Iran is amid a new round of unrest once again, which has claimed at least 106 lives, according to Amnesty International. It started after the Rouhani government announced a three-fold increase in petrol prices, effective immediately. Iranian Mehr News Agency has reported that around 400 bank branches, 180 fuel stations, and many other government and private properties are in ashes following the unrest. The scale of damage has made these “Petroleum Protests” the most violent demonstrations since the unrest of the early revolution in 1979–1980.
The protests are mainly concentrated in small, marginal towns and neighbourhoods, rather than the middle-class urban areas. The poor, often unemployed masses suffer the most from the fuel price surge and the potential ensuing inflation. They are struggling and often unable to sustain basic needs such as sufficient and decent food, housing, and healthcare. This makes them prone to extreme forms of protest and the idea that whatever happens, they do not have much to lose.
The reason the middle class has not shown an interest in the protests is not that they are happy with the status quo, but that they are fearful of the government’s reaction, the lack of any popular opposition leadership, and a concern over the “Syrianisation” of Iran.
The relative absence of the urban middle class has made these riots spontaneous, impulsive, and more violent. Without the middle class, the protesters lack organisation, concrete demands to put forward, or plans to perpetuate the protests. So the unrest has mostly abated after the first few days and is unlikely to continue in any effective ways in the days to come.
The reason the middle class has not shown an interest in the protests is not that they are happy with the status quo, but that they are fearful of the government’s reaction, the lack of any popular opposition leadership, and a concern over the “Syrianisation” of Iran. More importantly, most people think violent uprisings will not result in peaceful power transition, but will add “insecurity” to other existing plights, such as recession and inflation.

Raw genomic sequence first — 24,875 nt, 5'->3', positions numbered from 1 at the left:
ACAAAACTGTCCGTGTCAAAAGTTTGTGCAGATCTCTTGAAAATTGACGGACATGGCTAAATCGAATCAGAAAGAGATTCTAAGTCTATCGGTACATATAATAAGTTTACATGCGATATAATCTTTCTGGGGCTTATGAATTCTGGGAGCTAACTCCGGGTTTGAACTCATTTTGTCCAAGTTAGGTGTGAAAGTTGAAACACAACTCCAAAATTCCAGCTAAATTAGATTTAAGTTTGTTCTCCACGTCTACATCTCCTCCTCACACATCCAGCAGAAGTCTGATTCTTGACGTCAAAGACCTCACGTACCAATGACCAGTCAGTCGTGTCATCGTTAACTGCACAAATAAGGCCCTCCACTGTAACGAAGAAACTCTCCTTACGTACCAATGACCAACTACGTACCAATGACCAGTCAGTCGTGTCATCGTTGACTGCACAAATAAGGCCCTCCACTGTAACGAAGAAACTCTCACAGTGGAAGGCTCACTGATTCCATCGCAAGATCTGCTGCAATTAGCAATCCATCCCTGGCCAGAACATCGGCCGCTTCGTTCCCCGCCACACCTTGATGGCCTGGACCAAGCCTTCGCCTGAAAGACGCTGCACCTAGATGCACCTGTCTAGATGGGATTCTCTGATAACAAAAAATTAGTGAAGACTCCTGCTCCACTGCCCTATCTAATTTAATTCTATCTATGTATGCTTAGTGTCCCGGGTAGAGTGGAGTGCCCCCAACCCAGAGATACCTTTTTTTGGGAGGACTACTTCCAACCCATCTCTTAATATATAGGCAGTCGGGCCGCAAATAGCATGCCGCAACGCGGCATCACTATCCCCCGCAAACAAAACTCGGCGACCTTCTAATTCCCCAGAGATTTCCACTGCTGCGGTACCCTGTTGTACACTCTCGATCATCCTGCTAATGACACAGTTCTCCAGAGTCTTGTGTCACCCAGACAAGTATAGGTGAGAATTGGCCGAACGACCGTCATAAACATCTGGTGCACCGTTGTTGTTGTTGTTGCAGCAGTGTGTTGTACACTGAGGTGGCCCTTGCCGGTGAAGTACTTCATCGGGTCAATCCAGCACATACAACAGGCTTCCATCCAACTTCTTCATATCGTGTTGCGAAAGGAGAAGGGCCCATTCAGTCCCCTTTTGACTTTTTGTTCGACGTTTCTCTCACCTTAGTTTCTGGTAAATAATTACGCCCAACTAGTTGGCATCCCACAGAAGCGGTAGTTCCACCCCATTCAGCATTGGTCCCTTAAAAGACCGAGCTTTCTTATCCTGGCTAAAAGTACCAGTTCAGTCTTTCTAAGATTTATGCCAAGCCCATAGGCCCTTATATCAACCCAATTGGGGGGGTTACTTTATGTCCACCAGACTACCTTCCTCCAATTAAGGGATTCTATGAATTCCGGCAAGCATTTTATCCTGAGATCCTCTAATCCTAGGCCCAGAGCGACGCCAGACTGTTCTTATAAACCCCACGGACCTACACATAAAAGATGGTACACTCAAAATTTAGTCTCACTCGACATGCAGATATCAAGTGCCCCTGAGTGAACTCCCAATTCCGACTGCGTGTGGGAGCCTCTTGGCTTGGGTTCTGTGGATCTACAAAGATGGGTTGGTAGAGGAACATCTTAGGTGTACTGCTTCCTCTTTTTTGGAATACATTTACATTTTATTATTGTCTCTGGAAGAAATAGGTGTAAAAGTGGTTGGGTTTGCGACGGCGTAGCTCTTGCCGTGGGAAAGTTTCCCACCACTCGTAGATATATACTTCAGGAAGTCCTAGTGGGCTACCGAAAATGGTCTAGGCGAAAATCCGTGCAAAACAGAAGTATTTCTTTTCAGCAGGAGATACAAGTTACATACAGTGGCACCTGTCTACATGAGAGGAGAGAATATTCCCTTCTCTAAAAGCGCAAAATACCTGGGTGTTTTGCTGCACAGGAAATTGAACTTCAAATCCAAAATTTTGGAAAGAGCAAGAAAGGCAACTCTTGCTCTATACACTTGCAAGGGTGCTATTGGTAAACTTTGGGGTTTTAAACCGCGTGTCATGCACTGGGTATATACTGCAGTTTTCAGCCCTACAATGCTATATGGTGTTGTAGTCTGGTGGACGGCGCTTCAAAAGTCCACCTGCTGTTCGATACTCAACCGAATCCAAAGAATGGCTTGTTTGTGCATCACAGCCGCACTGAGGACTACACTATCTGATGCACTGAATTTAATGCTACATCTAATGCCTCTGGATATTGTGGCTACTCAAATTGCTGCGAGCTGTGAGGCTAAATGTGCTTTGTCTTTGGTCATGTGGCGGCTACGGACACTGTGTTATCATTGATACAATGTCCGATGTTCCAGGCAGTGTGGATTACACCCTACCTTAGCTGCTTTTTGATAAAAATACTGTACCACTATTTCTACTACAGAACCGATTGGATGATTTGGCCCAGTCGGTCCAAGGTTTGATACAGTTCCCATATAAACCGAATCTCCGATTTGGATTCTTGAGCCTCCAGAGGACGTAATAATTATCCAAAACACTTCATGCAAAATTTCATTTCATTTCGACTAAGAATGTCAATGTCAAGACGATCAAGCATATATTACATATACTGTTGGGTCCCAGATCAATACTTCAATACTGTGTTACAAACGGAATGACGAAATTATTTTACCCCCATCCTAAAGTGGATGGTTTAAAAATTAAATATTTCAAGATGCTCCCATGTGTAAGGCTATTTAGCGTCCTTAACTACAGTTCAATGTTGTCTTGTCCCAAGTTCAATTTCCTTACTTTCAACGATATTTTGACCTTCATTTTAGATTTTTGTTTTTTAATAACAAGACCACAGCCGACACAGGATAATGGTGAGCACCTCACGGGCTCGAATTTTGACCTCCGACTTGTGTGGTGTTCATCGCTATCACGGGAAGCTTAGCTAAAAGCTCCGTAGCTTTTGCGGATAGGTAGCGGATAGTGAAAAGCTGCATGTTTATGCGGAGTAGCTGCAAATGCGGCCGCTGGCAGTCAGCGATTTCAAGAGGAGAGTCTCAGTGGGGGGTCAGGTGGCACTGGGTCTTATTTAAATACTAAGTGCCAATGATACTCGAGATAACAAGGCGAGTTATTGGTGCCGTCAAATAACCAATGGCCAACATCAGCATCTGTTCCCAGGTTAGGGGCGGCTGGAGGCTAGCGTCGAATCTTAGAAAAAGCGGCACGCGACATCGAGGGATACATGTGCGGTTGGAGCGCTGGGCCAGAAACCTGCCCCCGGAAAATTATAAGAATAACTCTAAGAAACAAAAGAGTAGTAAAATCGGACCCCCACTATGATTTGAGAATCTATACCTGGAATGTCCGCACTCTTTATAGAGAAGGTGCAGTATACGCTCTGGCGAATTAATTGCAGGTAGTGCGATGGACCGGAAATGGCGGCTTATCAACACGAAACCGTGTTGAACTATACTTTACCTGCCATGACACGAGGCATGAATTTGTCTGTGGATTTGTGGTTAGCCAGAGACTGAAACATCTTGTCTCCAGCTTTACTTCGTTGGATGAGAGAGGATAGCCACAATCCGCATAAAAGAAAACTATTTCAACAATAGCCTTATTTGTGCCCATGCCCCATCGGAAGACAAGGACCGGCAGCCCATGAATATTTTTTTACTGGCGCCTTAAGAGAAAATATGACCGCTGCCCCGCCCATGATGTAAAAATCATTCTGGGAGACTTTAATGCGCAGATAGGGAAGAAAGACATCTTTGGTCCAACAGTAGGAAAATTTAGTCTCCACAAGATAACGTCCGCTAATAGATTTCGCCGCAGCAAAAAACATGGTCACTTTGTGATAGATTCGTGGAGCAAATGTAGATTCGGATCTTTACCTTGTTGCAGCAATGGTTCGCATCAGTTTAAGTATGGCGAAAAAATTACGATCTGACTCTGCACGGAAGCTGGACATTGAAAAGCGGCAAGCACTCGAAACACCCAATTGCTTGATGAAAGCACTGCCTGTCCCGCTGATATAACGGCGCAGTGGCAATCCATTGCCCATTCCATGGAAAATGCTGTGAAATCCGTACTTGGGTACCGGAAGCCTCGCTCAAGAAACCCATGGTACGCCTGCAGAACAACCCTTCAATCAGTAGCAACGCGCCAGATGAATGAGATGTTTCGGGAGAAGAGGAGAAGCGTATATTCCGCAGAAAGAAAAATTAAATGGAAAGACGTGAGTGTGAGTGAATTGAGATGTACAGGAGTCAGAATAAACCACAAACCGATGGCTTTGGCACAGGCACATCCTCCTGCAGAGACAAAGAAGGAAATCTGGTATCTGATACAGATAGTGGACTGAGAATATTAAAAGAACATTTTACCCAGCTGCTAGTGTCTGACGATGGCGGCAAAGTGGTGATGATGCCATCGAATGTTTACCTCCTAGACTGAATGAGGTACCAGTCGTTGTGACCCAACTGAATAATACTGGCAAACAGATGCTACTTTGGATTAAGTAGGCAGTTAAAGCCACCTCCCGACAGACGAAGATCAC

A reason these protests have mostly been contained already and have little prospect of success is the lack of opposition forces with popularity and moral credibility among the general Iranian public. For example, MEK (Mojahedin-e Khalq) is despised by most people for siding with Saddam Hussein during the 1980s Iran–Iraq war. Although monarchists are better thought of by some Iranians, most of the educated and middle class do not want to regress to a kingdom. And while previously reformists were seen as the most popular political alternative inside the country, US President Donald Trump’s abandoning of the Iran nuclear deal has betrayed and discredited the reformists as a popular opposition force. Furthermore, their staunch support of Hassan Rouhani in both elections (2013 and 2017) and their partial representation in the government means they are seen as part of the problem rather than a solution.
Then there is the strong grip of Iran’s security and intelligence apparatus on most opposition groups and activities working against the protests. The abduction in Iraq of leading opposition media figure Roohollah Zam by the Iranian Revolutionary Guards and his transfer to Tehran in October was only one example of the regime’s domination over the opposition. This makes any organised political activity by the opposition highly risky and inefficient.
Finally, the Iranian government also enjoys the support of a minority yet very motivated base, among especially religious people. For them, the fall of the regime is a matter of life or death. So despite the intense and extensive spread of the protests in the last few days, it is unlikely that they will continue for a long time or will engage the wider urban population.